Thais also almost always request the 'four flavours' so they can customise their dish. (Pickled large chillies, bird's eyes in fish sauce, chilli flakes and sugar). You can request these in Kaosarn.

Next time give the kuey teow tom yum goong a try (sp). It's the bollocks.

Again - none of this an excuse for a bad meal but perhaps an explanation.

Have you checked out the Heron yet?

Lloyd said...

I have lived and worked in Thailand on and off for more than 20 years, have a Thai wife who is a chef, just to point out a few things...

Laab Moo is not meant to be spicy in its "common" form, its is a dish from North Eastern Thailand, Isaan, that is eaten with spicy condoments and sticky rice (Glutinous rice). Varieties are made with fried dried chilli but this is regional. The spiced powder used is more akin to black pepper than chilli.

Som tum Thai is always "made to order", even in Thailand, if a Thai orders they will typically say how spicy they want it straight up. A typical som tum Thai served at a wedding in Bangkok will be sweet, from the palm sugar, with a stronger lime citrus flavour whereas in Nong Khai it is normally loaded with red chilli. Som tum Loa however is typically very spicy and pungent from the fermented crab or fish.

I can't blame your reasons for faluting their system of serving less spicy yet flavoured dishes however I am surprised you, as a somewhat season customer who makes reference to knowing what a spicy Thai dish pertains to, did not ask, or raise a question about this.

Chris said...

Mr Leigh: The Heron is next on the list, going early Nov. And really looking forward to it. Your comment slightly validates my point though - "you can request these in Kaosarn". How are we supposed to know you even can?

Lloyd: Comments like that are why I blog - many thanks for the info. As for being a "somewhat seasoned customer", I am definitely no expert but I have spent a month in Thailand and I would do anything to eat food like that again. This wasn't it.

Lizzie said...

it's fairly annoying, I agree but then again I know the majority of people like it this way - still, we should have a choice.

(I was once refused beef tendon in my noodle soup - the woman looked so doubtful that I had to bust it out in Cantonese and just had to keep saying it until she relented... "NGAU GUN!"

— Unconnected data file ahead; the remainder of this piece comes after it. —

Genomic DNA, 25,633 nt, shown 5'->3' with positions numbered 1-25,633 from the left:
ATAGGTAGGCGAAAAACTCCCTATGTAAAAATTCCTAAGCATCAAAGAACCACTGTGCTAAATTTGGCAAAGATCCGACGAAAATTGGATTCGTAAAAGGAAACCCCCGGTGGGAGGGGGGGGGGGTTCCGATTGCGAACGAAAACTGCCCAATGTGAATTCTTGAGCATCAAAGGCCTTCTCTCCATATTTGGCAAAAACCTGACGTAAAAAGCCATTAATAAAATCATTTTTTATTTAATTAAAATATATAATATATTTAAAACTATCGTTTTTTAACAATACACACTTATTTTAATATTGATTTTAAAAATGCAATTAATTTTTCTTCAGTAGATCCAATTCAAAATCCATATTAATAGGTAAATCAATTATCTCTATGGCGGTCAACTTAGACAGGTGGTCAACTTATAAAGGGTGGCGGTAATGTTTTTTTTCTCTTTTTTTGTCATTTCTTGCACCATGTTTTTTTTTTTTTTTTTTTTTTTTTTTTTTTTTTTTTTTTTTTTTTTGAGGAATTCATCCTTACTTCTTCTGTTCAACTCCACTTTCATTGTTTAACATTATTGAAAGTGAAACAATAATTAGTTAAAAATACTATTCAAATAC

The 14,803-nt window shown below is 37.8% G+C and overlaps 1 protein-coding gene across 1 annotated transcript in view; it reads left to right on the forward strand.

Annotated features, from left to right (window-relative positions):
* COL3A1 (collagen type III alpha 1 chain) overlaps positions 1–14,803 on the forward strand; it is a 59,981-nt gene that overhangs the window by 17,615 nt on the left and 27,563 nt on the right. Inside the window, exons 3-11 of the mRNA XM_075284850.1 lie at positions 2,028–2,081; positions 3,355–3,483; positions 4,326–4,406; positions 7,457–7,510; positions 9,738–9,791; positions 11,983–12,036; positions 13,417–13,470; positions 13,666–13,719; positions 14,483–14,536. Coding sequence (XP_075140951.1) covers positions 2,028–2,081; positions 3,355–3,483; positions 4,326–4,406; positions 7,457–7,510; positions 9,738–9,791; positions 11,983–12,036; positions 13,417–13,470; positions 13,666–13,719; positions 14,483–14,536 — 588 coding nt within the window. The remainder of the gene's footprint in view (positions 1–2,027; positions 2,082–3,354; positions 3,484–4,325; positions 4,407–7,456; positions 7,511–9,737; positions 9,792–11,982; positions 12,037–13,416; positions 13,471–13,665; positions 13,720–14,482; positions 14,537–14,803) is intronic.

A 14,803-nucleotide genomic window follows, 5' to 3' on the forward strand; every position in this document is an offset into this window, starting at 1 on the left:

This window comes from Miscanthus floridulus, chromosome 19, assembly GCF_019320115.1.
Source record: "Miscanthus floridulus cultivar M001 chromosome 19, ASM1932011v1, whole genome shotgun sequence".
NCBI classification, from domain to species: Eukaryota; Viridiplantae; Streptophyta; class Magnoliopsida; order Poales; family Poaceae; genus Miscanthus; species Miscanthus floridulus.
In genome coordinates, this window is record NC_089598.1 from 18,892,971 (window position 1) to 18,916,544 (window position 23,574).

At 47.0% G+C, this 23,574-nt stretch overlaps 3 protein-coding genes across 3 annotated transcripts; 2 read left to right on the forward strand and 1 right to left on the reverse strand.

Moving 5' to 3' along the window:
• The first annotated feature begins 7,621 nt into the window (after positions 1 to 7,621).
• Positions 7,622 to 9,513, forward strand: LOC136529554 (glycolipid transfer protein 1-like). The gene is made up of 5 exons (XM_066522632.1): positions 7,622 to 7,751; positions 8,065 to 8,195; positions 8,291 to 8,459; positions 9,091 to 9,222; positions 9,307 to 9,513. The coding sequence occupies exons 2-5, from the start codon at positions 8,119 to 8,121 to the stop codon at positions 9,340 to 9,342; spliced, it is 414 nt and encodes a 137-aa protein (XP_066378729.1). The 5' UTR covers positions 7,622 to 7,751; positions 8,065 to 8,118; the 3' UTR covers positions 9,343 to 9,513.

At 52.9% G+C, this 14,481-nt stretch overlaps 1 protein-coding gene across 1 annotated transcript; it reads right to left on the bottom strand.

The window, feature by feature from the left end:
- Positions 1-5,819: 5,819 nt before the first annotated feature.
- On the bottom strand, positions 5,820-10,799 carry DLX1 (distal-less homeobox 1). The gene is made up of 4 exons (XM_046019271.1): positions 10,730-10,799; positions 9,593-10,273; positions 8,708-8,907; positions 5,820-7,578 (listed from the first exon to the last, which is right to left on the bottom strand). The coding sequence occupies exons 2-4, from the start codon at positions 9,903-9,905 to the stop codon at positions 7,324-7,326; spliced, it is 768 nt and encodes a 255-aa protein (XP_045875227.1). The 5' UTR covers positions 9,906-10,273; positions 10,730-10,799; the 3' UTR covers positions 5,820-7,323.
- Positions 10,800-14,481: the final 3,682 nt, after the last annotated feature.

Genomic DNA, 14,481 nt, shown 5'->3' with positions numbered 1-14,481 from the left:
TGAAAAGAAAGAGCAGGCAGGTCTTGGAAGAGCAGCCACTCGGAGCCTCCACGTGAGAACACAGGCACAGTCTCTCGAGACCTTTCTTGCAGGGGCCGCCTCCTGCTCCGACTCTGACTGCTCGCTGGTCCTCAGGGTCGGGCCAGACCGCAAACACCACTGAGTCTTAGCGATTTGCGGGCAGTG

Hugh Wright said...

Annoys the crap out of me when available options aren't proactively made available. And don't even get me started on 'secret' dishes - usually burgers. If you make it, and anyone can order it, have it on the bloody menu.

miss south said...

The first two times I went to Kaosarn, the food was excellent and well spiced and reminded me of times in Thailand.

The last twice I've been now they have the new menu, it's gone sweet and gloopy a-go-go and nowhere near as good but for higher prices. Plus the staff are so damned rude half the time. We left after being snapped at asking if any dishes come with tofu (it's not marked) and I've also been told not to ask for a refill on tap water.

It's jumped the shark for me.

Sharmila said...

I've not been yet. Primarily because I've had two instances of trying to get a table and staff being very evasive and almost rude with me. The second time, we did a merry dance of myself being shuffled between two tables before telling me they were both booked and I couldn't have dinner there. I've kind of given up since.

Anonymous said...

yes , it's just dreadful there isn't it? I suggest everyone stays away (so I can get a table whenever I damn well feel like it). Never had a bad dish there, in fact have had meals I'm still looking back at fondly weeks later. Sigh. I've found the staff nothing short of delightful. Lighten up people, you're in Brixton Market, not the Wolseley!

Anonymous said...

So the restaurant staff are supposed to read your mind are they? I bet you've never even been to Thailand. Reviews like this make me sick. Please stop poisoning the internet with your drivel.

Terd said...

Cheap and friendly but also not very tasty.

Might have been good once upon a time but I suggest you don't waste your time.

The Panang Gai chicken curry I had there was terrible. One of the worst Thais I've had in ages. Sweet, milky, tasteless.

Moo ping skewers flabby, dull, as the review states. But the beef massuman was OK though.

What's with the 'authentic spicing' bullshit. If I take the trouble to go to a dump like Brixton for THAI food then I expect some THAI food. I hate this 'secret menu' shit. BTW I look SE Asian so you'd have thought they gave me the real deal.

Nonsense. Cheap though.

Londoner said...

Terd as in Turd??